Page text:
Synopsis by Hal Erickson
After literally inventing the movie musical with The Jazz Singer, Warner Bros. purchased the motion picture rights to the evergreen Sigmund Romberg/Oscar Hammerstein II 2nd operetta The Desert Song. Although the results looked like a photographed stage play (a common failing of early-talkie songfests), the unforgettable Romberg-Hammerstein tunes (The Riff Song, One Alone, the title number) more than carried the day. John Boles stars as The Red Shadow, the Robin Hood-like leader of the Riffs and the bane of the existence of General Bierbieu (Edward Martindel). The good General has another cross to bear in the form of his nerdish, lily-livered son Pierre, who is likewise despised by heroine Margot (Carlotta King). Little does anyone suspect that the wimpy Pierre and the dashing Red Shadow are one in the same! Myrna Loy is exotica personified as the Red Shadow's native sweetheart Azuri (her navel-exposing harem outfits must be seen to be believed), while comedy relief is supplied by "nance" comedian Johnny Arthur as effeminate reporter Benny Kidd, and Louise Fazenda as Benny's rambunctious assistant Susan. Partially filmed in Technicolor, this version of The Desert Song, and its 1943 remake, were long withheld from distribution due to the rather lukewarm 1953 version, likewise produced by Warner Bros., which starred Gordon MacRae and Kathryn Grayson. A "pocket" version of The Desert Song, the 2-reel musical The Red Shadow, was released by Warners' short-subject subsidiary Vitaphone in 1933, with Alexander Gray and Bernice Claire in the leading roles.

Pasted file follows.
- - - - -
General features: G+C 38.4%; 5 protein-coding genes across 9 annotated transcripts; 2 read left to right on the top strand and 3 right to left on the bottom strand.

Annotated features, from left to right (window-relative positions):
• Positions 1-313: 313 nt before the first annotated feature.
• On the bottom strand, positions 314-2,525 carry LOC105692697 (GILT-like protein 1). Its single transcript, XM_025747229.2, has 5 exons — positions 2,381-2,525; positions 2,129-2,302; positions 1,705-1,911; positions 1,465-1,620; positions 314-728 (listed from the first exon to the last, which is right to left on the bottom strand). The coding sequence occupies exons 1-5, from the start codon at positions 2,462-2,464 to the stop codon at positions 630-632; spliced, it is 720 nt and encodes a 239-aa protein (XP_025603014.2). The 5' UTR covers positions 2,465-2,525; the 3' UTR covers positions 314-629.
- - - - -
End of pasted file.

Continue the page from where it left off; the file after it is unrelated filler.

Arab, Arabian, battle [war], desert, disguise, handsome, identity, leader, milquetoast, movement [action], musical [play], revenge, sinister, Superhero